That depends on whether you have a single static public IP address, or if you have a block of addresses. Keep in mind that, with a block, 3 of the addresses are assigned to specific purposes and the block sizes progress in binary sizes. So a block of 8 IPv4 addresses means that you can have 5 devices with a public address.

matthewh
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Re: Static Public IP

Wed Dec 30, 2015 8:50 pm

I know how to configure the router, firewall, etc. I have other servers configured with public static IP's already. I just want to know how to configure the Raspberry Pi for static IPv4 and IPv6.

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rurwin
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Re: Static Public IP

Wed Dec 30, 2015 9:26 pm

Firstly, you don't configure the Pi to have the public IP address. That can go on the router.

Then, again on the router you can set the DHCP server to always give your Pi the same address. You tell it the Pi's MAC address and give it an IP address that is outside the range that the dynamic allocations go. On my network the dynamic allocation are in the range 192.168.1.1 to 192.168.1.60 My desktop PC (that may have an ssh server on it sometimes) is at 192.168.1.61 and the printer is on 192.168.1.67, The Raspberry Pi's start at 71.

Now your Pi has a static IP address, you can tell the router to pass all traffic for a given TCP port to the Pi.

If a hacker gains access to the Pi, then they can use that as a staging post to attack all the other machines in your network. So you need to minimize your exposure to a small set of known services and be certain to keep up with the security updates and vulnerability reports.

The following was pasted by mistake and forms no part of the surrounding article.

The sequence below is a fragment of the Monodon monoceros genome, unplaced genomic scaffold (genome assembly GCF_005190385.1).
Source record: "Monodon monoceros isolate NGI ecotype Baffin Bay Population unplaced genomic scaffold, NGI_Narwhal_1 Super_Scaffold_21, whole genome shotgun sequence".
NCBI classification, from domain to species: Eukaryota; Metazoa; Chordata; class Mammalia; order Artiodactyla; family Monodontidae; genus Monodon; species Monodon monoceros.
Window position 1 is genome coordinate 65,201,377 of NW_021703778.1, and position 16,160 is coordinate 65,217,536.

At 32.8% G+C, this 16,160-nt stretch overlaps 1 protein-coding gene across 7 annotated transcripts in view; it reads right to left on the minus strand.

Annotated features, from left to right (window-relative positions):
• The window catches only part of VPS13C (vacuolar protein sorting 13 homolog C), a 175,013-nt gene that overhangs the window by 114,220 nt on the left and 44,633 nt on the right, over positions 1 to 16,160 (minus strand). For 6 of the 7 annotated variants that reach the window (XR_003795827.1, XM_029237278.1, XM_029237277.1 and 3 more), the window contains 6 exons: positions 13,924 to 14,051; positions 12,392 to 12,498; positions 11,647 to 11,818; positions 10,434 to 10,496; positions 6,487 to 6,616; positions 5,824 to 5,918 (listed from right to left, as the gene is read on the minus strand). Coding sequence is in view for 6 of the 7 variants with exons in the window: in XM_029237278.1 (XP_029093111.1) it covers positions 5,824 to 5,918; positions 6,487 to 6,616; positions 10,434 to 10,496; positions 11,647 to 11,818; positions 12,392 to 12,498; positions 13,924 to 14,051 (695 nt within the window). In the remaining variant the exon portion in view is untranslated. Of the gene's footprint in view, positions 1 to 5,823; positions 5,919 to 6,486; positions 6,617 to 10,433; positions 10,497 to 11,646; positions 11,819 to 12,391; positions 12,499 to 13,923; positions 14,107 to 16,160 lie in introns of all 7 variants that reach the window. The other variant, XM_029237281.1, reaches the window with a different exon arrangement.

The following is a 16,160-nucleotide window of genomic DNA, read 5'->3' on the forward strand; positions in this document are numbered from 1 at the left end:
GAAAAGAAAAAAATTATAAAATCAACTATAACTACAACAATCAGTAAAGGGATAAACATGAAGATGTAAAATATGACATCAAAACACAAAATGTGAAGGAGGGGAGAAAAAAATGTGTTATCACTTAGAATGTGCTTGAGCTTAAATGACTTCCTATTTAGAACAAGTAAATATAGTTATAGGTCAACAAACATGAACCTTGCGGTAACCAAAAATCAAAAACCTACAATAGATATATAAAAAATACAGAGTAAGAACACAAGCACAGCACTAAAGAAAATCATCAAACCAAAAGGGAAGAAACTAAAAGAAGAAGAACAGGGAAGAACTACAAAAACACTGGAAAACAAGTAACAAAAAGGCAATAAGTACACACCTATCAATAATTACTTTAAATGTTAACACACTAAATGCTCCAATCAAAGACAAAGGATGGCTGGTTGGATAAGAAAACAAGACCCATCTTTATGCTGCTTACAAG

The other way of doing things is to use a secure DMZ. See: https://en.wikipedia.org/wiki/DMZ_%28computing%29 But for that you need more than a regular router; you need one or more separate firewall machines. I believe there are a few routers that put the DMZ on only one of the Ethernet ports and implement a firewall between it and the rest of the internal network. That would be secure (unless the router was hacked) but it isn't common practise.

tomarq
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Re: Static Public IP

Wed Dec 30, 2015 10:09 pm

For my statically configured hosts, I had to add an "auto" line in the /etc/network/interfaces file also. Try:

auto eth0
iface eth0 inet static
address x.x.x.50
netmask 255.255.255.0
gateway x.x.x.1

matthewh